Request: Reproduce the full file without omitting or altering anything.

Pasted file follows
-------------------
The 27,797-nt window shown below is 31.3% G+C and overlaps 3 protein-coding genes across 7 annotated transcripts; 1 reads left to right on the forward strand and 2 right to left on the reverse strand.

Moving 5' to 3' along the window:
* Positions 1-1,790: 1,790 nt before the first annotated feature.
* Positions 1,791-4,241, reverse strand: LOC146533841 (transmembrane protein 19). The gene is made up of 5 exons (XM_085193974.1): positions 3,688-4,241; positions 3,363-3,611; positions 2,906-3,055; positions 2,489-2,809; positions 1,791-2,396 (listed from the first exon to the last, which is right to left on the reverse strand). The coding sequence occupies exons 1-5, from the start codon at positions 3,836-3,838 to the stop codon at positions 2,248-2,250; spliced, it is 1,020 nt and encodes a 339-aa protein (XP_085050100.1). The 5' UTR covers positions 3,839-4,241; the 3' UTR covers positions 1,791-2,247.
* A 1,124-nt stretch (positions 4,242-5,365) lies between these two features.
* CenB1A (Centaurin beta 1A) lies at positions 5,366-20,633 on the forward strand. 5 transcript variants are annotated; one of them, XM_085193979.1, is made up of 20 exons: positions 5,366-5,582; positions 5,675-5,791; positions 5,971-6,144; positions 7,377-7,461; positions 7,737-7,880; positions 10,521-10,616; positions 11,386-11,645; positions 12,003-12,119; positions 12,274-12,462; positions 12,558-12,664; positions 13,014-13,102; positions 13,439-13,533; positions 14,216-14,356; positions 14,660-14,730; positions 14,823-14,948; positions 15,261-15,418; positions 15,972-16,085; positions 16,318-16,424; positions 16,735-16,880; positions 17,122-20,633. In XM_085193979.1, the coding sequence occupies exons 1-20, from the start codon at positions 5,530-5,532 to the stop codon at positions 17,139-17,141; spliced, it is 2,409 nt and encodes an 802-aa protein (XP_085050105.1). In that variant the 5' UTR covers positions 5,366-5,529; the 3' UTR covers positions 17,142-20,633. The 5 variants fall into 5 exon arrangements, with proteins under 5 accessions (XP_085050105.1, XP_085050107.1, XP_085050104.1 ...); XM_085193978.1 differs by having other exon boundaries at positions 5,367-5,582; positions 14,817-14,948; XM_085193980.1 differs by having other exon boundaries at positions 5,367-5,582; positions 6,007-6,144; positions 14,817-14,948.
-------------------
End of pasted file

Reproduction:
The 27,797-nt window shown below is 31.3% G+C and overlaps 3 protein-coding genes across 7 annotated transcripts; 1 reads left to right on the forward strand and 2 right to left on the reverse strand.

Moving 5' to 3' along the window:
* Positions 1-1,790: 1,790 nt before the first annotated feature.
* Positions 1,791-4,241, reverse strand: LOC146533841 (transmembrane protein 19). The gene is made up of 5 exons (XM_085193974.1): positions 3,688-4,241; positions 3,363-3,611; positions 2,906-3,055; positions 2,489-2,809; positions 1,791-2,396 (listed from the first exon to the last, which is right to left on the reverse strand). The coding sequence occupies exons 1-5, from the start codon at positions 3,836-3,838 to the stop codon at positions 2,248-2,250; spliced, it is 1,020 nt and encodes a 339-aa protein (XP_085050100.1). The 5' UTR covers positions 3,839-4,241; the 3' UTR covers positions 1,791-2,247.
* A 1,124-nt stretch (positions 4,242-5,365) lies between these two features.
* CenB1A (Centaurin beta 1A) lies at positions 5,366-20,633 on the forward strand. 5 transcript variants are annotated; one of them, XM_085193979.1, is made up of 20 exons: positions 5,366-5,582; positions 5,675-5,791; positions 5,971-6,144; positions 7,377-7,461; positions 7,737-7,880; positions 10,521-10,616; positions 11,386-11,645; positions 12,003-12,119; positions 12,274-12,462; positions 12,558-12,664; positions 13,014-13,102; positions 13,439-13,533; positions 14,216-14,356; positions 14,660-14,730; positions 14,823-14,948; positions 15,261-15,418; positions 15,972-16,085; positions 16,318-16,424; positions 16,735-16,880; positions 17,122-20,633. In XM_085193979.1, the coding sequence occupies exons 1-20, from the start codon at positions 5,530-5,532 to the stop codon at positions 17,139-17,141; spliced, it is 2,409 nt and encodes an 802-aa protein (XP_085050105.1). In that variant the 5' UTR covers positions 5,366-5,529; the 3' UTR covers positions 17,142-20,633. The 5 variants fall into 5 exon arrangements, with proteins under 5 accessions (XP_085050105.1, XP_085050107.1, XP_085050104.1 ...); XM_085193978.1 differs by having other exon boundaries at positions 5,367-5,582; positions 14,817-14,948; XM_085193980.1 differs by having other exon boundaries at positions 5,367-5,582; positions 6,007-6,144; positions 14,817-14,948.